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Mortgage guide for First Time Buyers

If you’re a first-time buyer, you probably will have been saving for a deposit to help you get on the property ladder. If so, the next step would be to find out how much you can actually borrow. This will give you an indication of the type of property you can afford, when looking for your first home.

What is a deposit?

Your deposit will be the contribution you make towards purchasing your first home, and will also establish how much you would be required to borrow as a mortgage.

The greater the deposit you have, the less you would need to borrow from a lender. A higher deposit contribution will also give you access to much more competitive mortgage rates.

When saving your deposit you may also want to give some consideration for other fees that may be applicable when purchasing your first home. Fees such as surveys, property searches, solicitor fees, mortgage arrangement fees, stamp duty and other costs need to be thought about.

Mortgages for first time buyers

When applying for a mortgage, the lender will conduct an affordability check where they will access your income which in most cases will be your annual salary against your outgoings. This would include outgoings such as credit cards, household bills, loans, travel costs, childcare costs and living costs.

Lenders will also check your credit history to ensure there is now adverse history and that you are a credible borrower. Along with the affordability check, this will determine how much the lender would be willing to let you borrow.

The lenders will typically provide a maximum LTV (loan to value) they’re willing to offer you. This is the maximum mortgage loan value you can borrow as a percentage of the property value.

For example if a property was valued at £160,000 and a lender offered you a mortgage of £136,000, the LTV would be 85%. Your deposit required would then make up the 15% difference which would be £24,000

When should you apply for a mortgage?

Once you have started to arrange viewing properties, it’s a good idea to look at getting an agreement in principle (AIP) from a lender. This will give you a guide on how much you can borrow and will also show the estate agents you are in a strong position to buy.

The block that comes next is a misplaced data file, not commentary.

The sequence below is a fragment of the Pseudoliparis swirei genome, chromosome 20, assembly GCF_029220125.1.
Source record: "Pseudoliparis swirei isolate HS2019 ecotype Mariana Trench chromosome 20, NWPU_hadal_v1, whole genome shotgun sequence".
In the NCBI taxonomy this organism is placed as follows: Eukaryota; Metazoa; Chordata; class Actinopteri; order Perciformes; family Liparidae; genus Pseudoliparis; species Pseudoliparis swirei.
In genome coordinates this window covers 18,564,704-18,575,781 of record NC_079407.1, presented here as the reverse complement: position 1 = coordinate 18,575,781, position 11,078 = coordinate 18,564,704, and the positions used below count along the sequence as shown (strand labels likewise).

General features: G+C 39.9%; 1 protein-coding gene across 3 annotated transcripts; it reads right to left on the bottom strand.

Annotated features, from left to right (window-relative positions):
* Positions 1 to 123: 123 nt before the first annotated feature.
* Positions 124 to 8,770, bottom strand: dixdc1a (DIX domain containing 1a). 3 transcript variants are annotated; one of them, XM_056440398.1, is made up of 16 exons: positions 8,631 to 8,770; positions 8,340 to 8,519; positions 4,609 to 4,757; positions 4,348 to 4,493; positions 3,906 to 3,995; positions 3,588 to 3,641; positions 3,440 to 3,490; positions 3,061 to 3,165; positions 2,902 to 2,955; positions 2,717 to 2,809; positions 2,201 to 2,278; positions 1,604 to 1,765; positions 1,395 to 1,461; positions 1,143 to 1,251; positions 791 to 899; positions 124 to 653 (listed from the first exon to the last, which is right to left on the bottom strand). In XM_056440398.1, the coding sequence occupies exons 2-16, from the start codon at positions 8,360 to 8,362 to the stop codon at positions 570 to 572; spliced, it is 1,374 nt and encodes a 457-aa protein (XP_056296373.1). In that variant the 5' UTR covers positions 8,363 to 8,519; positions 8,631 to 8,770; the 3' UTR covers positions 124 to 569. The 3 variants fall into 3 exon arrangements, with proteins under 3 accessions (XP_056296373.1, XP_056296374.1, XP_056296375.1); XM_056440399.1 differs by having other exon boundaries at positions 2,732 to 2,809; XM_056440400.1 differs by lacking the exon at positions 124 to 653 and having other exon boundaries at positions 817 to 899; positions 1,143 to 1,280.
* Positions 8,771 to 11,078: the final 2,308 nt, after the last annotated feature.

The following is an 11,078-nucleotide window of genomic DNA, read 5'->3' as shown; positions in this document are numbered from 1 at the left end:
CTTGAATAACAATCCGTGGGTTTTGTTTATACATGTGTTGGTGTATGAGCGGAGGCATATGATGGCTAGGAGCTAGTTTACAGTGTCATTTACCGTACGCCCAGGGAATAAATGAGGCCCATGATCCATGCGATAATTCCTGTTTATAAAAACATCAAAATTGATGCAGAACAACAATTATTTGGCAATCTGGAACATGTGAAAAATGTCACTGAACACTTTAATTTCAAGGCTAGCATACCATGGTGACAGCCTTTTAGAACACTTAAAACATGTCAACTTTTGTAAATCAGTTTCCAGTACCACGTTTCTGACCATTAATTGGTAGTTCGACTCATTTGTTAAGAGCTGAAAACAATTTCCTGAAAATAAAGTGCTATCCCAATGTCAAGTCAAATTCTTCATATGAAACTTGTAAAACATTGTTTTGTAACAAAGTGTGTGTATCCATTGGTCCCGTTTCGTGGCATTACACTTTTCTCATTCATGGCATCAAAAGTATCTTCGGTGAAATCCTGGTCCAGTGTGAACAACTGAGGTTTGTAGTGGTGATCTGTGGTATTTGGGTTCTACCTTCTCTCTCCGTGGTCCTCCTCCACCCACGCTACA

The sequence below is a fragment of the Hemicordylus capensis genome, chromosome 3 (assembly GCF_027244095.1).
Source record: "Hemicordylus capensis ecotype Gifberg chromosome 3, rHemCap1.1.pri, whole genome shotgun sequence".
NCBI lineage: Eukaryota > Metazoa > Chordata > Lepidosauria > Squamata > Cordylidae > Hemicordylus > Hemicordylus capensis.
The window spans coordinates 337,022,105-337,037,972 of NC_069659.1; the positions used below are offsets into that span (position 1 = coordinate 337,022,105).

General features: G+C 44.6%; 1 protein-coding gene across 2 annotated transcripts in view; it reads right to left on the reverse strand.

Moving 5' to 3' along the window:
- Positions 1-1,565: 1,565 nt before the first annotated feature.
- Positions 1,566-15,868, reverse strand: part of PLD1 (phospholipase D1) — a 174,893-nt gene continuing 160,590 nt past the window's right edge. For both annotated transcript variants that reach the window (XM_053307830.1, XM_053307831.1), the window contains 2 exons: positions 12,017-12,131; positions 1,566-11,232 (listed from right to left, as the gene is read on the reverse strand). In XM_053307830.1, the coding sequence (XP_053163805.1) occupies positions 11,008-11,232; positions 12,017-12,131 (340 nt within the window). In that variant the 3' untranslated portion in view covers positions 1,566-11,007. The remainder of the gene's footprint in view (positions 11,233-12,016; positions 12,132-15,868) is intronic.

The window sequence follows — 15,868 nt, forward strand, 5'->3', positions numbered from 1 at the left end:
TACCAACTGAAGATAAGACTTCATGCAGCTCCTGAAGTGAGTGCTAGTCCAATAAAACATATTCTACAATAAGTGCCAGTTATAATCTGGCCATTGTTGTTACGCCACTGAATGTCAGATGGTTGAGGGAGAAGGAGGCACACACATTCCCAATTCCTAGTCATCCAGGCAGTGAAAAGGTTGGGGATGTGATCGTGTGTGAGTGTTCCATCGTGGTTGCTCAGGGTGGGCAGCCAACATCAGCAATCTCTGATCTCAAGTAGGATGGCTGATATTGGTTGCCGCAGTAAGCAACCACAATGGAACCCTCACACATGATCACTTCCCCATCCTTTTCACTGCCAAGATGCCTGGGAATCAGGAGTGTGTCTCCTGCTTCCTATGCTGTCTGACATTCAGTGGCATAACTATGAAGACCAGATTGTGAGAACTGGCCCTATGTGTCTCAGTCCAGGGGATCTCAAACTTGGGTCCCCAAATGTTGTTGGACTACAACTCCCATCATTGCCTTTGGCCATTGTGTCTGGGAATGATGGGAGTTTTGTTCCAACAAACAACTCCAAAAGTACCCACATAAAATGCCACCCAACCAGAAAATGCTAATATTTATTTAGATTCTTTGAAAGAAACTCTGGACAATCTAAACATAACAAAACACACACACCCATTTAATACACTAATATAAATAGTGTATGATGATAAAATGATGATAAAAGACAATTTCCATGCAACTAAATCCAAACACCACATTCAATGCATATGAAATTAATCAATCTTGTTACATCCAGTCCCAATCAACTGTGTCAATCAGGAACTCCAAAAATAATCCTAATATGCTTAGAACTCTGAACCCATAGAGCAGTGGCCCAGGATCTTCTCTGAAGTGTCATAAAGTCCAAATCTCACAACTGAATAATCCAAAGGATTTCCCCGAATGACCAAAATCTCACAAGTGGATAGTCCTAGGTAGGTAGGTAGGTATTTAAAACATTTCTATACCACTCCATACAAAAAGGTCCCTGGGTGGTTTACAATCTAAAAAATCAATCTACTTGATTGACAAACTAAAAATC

When applying for an agreement in principle, some lenders will carry out a hard credit check. This will then appear on your credit file, so it’s worth keeping in mind, just in case you decide to get more than one AIP from different lenders. Other lenders will use a soft search and this will not affect your credit score. It’s always a good idea to check with each lender before applying.

Once you receive an AIP they should last between 30 – 90 days depending on which lender the AIP is with. It’s also worth bearing in mind that the AIP is only an estimate and is not a guaranteed mortgage offer.

Applying for a joint mortgage?

A joint mortgage allows two or more people to be listed on the mortgage agreement. This allows you to share ownership of a property with a partner, friends or family members who could be living with you, or have helped you get on the property ladder.

Going down this route not only means the joint applicant can add to your deposit, their income will be added to yours when the lender runs the affordability checks.

You should consider seeking independent legal advice before taking out a joint mortgage to ensure all parties involved know what is expected from the agreement. The main question being, what happens to the property if a joint holder decided they want to leave or sell the property?

What is a guarantor mortgage?

A guarantor mortgage would help you take out a larger mortgage for your first home, as a guarantor, likely to be a parent or close family member legally agrees to cover any missed mortgage repayments if you can’t afford them.

Even though a guarantor’s name will not be listed on the mortgage, you should still seek independent legal advice before asking someone to be your mortgage guarantor to ensure everybody knows what is expected from the agreement.   

Types of monthly mortgage repayments?

Your monthly mortgage repayments will all depend on the type of mortgage you take out. The main types of mortgages are listed below

Fixed rate mortgages – A fixed rate mortgage means your monthly repayments are set at the same amount for the period of the fixed rate. This is typically two, three or five years however some lenders do offer longer fixed rates. Once the fixed rate period ends your mortgage will move onto the lenders standard variable rate (SRV) which is unlikely to be competitive. At this point it would be worth considering switching mortgages to obtain the most suitable deal for you.

Tracker mortgages – A tracker mortgage tracks the Bank of England’s base rate, resulting in the amount of interest you pay each month could differ, depending on what the Bank of England base rate does. If you decide choose a tracker mortgage, you would need to take into account affordability should the interest rates rise.

Offset mortgages – if you have a savings account with your bank and you also decide to take out a mortgage with that bank, you could be able to offset the amount of interest you pay on your mortgage. So instead of your savings earning interest, you wouldn’t be charged interest on that same amount of your mortgage. 

As a mortgage is secured against your home, it could be repossessed if you do not keep up the mortgage repayments